FIG. 2 is a perspective view with parts separated of the main operating unit and transducer head module of FIG. 1 and a pouch shoulder strap and belt for patient mobility during treatment;
FIG. 3 is a perspective view of a patient wearing the portable treatment apparatus according to the present invention during treatment;
FIG. 4 is an exploded view of the main operating unit of FIG. 1;
FIG. 5 is a block diagram of the circuitry for the main operating unit of FIG. 1;
FIG. 6 is a block diagram of one embodiment of the circuitry for the ultrasonic transducer assembly;
FIG. 6A is a block diagram of an alternative embodiment of the circuitry for the ultrasonic transducer assembly;
FIG. 7 is a perspective view of a locating ring and strap for locating bone injuries;
FIG. 8 is a perspective view of the locating ring of FIG. 7 affixed to a patient wearing a cast and illustrating a mark to define the location of a bone injury;
FIG. 9 is a perspective view of a template centrally located over the mark;
FIG. 10 is a perspective view with parts separated of the patient's cast with a removed section and a fixture for retaining and aligning the ultrasonic transducer assembly of FIG. 1;
FIG. 11 is a perspective view of the fixture being secured to the cast at the removed section;
FIG. 12 is a perspective view with parts separated of the cast, the fixture and a cap for the fixture; and
FIG. 13 is a perspective view with parts separated, illustrating the ultrasonic transducer assembly aligned for releasable attachment to the fixture.
The ultrasonic treatment apparatus of the present invention is used for therapeutically treating injuries using ultrasound. Although shown here for the treatment of musculoskeletal injuries, other injuries including venous ulcers are also contemplated. The apparatus includes an ergonomically constructed ultrasonic transducer assembly partially fabricated with a conductive plastic material. The apparatus also utilizes a portable, ergonomically constructed main operating unit (MOU) which provides control signals for the ultrasonic transducer treatment head module. The portable MOU is constructed to fit within a pouch worn by the patient. In operation, the transducer treatment head module is positioned adjacent the injured area and excited for a predetermined period of time. To ensure that the transducer treatment head module is properly positioned, a safety interlock is provided to prevent inadvertent excitation of the transducer assembly and to insure patient compliance.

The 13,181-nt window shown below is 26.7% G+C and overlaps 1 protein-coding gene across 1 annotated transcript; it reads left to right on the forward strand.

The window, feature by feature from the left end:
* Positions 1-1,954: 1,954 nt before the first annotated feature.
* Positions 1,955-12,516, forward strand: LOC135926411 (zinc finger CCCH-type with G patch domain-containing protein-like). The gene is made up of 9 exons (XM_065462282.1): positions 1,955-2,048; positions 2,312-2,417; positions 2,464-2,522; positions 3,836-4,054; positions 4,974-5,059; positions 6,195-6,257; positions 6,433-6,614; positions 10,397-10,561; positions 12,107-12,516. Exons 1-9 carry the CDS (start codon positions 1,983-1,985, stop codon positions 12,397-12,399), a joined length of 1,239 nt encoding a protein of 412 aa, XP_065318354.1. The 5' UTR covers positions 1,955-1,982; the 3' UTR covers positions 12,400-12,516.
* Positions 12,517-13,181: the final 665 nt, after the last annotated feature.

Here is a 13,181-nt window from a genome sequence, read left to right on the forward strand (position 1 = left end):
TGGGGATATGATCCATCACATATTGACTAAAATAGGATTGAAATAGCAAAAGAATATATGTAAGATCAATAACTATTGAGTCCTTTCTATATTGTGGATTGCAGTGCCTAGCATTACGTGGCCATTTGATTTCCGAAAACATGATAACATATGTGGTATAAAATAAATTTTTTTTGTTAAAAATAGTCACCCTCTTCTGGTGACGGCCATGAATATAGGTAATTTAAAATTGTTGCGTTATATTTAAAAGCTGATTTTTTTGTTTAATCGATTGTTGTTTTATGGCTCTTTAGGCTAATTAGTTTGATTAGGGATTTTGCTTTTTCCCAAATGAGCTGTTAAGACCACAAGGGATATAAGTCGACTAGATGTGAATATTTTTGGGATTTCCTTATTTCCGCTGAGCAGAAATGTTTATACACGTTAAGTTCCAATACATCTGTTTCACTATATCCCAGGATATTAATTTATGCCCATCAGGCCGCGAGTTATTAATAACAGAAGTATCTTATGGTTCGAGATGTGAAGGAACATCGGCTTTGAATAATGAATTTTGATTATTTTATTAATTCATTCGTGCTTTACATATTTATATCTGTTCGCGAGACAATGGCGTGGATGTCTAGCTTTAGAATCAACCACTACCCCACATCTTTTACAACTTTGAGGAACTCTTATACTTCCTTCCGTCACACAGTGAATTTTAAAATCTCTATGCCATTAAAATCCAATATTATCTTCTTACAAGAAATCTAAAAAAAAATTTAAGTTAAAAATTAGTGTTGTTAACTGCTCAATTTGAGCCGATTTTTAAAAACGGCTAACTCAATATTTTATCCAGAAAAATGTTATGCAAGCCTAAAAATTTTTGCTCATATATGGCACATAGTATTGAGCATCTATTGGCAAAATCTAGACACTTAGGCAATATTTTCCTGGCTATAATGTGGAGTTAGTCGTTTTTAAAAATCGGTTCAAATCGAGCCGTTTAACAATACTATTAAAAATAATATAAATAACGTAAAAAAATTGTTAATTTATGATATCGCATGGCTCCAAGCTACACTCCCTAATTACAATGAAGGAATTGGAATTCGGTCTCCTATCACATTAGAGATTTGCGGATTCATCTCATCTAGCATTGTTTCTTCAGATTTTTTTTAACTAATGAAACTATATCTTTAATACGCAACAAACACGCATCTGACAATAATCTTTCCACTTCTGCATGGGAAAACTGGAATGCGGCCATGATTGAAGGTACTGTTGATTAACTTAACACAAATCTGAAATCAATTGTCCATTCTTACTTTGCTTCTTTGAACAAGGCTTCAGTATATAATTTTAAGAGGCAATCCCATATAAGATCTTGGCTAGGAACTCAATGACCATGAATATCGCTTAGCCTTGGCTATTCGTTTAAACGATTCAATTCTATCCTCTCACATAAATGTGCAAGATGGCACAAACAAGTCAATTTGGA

Turning to the figures, in particular FIG. 1, the portable ultrasonic treatment apparatus 10 of the present invention is shown. The ultrasonic treatment apparatus 10 includes an MOU 12 and an ultrasonic transducer treatment head module 14 coupled to the MOU 12 by cable 16. The MOU 12 is ergonomically configured and constructed to fit with a pouch 18 which is worn by the patient using belt 19 and shoulder strap 9, as shown in FIGS. 2 and 3. Cable 16 is preferably a multi-conductor cable capable of transmitting relatively low frequency or optical signals, as well as digital signals. Cable 16 may include coaxial cable or other type of suitable shielded cable. Alternatively, cable 16 may include fiber optic cable for transmitting optical signals.
Referring to FIG. 4, MOU 12 includes a housing 20 which is typically constructed in two half-sections joined together by screws, ultrasonic welds or adhesives. A printed circuit board 22 is positioned within the housing 20 and coupled to display assembly 24 via cable 26. Display assembly 24 includes mounting board 28, display 30 and a keypad 31, shown in FIG. 1. Display 30 may be, for example, a liquid crystal type display or an LED type display suitable for displaying text and numerals. Battery holder 32 is connected to printed circuit board 22 for portable operation of the real time clock and the ultrasonic treatment head module of the present invention. In addition, a suitable battery, such as a bank of three (3) lithium batteries is positioned in the battery compartment.
Communication port 34 is affixed to printed circuit board 22 and accessible through channel 36 in housing 20. Communication port 34 is coupled to signal generator circuitry 38 on printed circuit board 22 and provides a communication link, e.g., for serial communications, between the signal generator 12 and an external computer. In this configuration, a physician can download information, such as the number, date, time of day, and/or duration of actual treatments initiated by the patient, stored within signal generator circuitry 38.